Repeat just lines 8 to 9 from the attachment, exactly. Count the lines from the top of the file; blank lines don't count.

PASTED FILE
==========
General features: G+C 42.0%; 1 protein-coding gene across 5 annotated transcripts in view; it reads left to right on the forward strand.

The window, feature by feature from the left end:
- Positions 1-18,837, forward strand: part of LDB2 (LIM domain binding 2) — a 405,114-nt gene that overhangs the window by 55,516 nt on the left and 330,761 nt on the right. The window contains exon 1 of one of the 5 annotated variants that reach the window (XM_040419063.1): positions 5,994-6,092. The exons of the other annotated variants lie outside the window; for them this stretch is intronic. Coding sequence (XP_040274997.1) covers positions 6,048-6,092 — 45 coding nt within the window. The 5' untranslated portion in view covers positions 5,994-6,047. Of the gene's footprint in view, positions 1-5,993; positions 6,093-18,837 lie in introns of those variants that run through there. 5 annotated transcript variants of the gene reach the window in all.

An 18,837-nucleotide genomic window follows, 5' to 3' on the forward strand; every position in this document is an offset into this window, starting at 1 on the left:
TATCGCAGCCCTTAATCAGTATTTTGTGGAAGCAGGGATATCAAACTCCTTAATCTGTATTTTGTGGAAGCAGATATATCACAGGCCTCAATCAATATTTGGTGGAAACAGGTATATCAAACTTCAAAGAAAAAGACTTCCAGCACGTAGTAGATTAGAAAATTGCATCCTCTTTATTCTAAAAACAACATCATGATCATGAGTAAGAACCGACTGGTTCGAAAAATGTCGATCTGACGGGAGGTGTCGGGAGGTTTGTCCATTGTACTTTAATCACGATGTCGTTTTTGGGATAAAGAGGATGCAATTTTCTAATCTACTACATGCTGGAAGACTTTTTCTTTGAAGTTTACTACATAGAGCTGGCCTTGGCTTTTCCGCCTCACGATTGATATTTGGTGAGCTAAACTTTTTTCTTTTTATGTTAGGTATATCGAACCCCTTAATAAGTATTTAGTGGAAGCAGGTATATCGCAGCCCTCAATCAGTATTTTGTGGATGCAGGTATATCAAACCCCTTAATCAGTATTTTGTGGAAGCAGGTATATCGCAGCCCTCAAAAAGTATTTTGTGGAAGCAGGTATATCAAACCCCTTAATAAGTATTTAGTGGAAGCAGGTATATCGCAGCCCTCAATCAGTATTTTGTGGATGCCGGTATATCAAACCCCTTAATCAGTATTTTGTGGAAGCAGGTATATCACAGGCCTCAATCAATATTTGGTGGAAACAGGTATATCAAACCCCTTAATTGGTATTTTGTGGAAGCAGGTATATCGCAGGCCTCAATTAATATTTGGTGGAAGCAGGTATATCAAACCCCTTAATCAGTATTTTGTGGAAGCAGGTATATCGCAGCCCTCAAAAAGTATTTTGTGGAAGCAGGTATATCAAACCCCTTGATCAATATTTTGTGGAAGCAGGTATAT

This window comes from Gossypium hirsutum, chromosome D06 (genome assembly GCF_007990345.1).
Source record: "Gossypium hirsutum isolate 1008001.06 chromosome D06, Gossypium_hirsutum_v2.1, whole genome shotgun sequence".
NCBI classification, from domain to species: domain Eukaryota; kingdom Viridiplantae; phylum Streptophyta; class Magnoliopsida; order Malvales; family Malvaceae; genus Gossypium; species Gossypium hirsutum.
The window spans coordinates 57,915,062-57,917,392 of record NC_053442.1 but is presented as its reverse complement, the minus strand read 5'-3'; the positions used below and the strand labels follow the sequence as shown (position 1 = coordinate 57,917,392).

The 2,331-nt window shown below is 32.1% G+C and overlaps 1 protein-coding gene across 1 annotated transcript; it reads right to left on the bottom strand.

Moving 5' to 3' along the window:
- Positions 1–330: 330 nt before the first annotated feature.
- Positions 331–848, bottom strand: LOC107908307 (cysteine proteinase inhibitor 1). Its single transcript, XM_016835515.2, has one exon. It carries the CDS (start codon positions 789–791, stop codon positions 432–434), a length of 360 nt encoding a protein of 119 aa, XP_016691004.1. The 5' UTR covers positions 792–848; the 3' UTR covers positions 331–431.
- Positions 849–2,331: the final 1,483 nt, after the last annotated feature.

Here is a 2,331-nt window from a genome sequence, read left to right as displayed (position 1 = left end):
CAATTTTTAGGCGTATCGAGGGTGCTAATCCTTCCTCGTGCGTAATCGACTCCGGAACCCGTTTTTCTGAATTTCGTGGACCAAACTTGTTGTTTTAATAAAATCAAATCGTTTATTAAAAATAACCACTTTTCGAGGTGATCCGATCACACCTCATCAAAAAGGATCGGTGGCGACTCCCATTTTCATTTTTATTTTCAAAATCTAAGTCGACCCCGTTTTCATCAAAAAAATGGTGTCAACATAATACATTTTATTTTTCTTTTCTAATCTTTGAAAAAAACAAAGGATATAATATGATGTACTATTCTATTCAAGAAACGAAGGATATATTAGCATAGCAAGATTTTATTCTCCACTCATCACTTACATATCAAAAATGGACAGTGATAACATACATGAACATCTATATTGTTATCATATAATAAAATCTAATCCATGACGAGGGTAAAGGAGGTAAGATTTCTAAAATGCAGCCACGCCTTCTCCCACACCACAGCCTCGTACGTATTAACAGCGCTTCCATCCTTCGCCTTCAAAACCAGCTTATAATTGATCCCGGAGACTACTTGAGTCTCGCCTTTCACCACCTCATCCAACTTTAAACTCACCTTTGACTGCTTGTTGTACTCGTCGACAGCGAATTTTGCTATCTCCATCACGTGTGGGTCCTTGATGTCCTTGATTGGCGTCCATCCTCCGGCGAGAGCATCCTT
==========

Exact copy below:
NCBI classification, from domain to species: domain Eukaryota; kingdom Viridiplantae; phylum Streptophyta; class Magnoliopsida; order Malvales; family Malvaceae; genus Gossypium; species Gossypium hirsutum.
The window spans coordinates 57,915,062-57,917,392 of record NC_053442.1 but is presented as its reverse complement, the minus strand read 5'-3'; the positions used below and the strand labels follow the sequence as shown (position 1 = coordinate 57,917,392).